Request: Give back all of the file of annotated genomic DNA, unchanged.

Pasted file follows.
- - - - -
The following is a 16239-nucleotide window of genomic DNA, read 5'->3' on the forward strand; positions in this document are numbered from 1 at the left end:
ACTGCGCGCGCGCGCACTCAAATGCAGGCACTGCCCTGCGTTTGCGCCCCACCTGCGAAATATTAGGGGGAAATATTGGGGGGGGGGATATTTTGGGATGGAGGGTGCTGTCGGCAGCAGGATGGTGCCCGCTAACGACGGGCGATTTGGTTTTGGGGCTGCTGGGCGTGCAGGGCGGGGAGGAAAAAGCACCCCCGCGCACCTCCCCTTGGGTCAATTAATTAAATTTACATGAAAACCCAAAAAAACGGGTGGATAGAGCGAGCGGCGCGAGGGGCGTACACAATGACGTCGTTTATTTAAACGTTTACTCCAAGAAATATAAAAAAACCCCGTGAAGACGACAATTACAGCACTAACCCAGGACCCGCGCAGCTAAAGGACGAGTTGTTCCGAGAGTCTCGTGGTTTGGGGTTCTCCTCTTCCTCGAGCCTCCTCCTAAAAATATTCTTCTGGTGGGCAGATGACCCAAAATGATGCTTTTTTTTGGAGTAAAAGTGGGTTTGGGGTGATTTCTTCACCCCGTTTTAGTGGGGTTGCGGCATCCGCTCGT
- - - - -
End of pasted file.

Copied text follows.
The following is a 16239-nucleotide window of genomic DNA, read 5'->3' on the forward strand; positions in this document are numbered from 1 at the left end:
ACTGCGCGCGCGCGCACTCAAATGCAGGCACTGCCCTGCGTTTGCGCCCCACCTGCGAAATATTAGGGGGAAATATTGGGGGGGGGGATATTTTGGGATGGAGGGTGCTGTCGGCAGCAGGATGGTGCCCGCTAACGACGGGCGATTTGGTTTTGGGGCTGCTGGGCGTGCAGGGCGGGGAGGAAAAAGCACCCCCGCGCACCTCCCCTTGGGTCAATTAATTAAATTTACATGAAAACCCAAAAAAACGGGTGGATAGAGCGAGCGGCGCGAGGGGCGTACACAATGACGTCGTTTATTTAAACGTTTACTCCAAGAAATATAAAAAAACCCCGTGAAGACGACAATTACAGCACTAACCCAGGACCCGCGCAGCTAAAGGACGAGTTGTTCCGAGAGTCTCGTGGTTTGGGGTTCTCCTCTTCCTCGAGCCTCCTCCTAAAAATATTCTTCTGGTGGGCAGATGACCCAAAATGATGCTTTTTTTTGGAGTAAAAGTGGGTTTGGGGTGATTTCTTCACCCCGTTTTAGTGGGGTTGCGGCATCCGCTCGT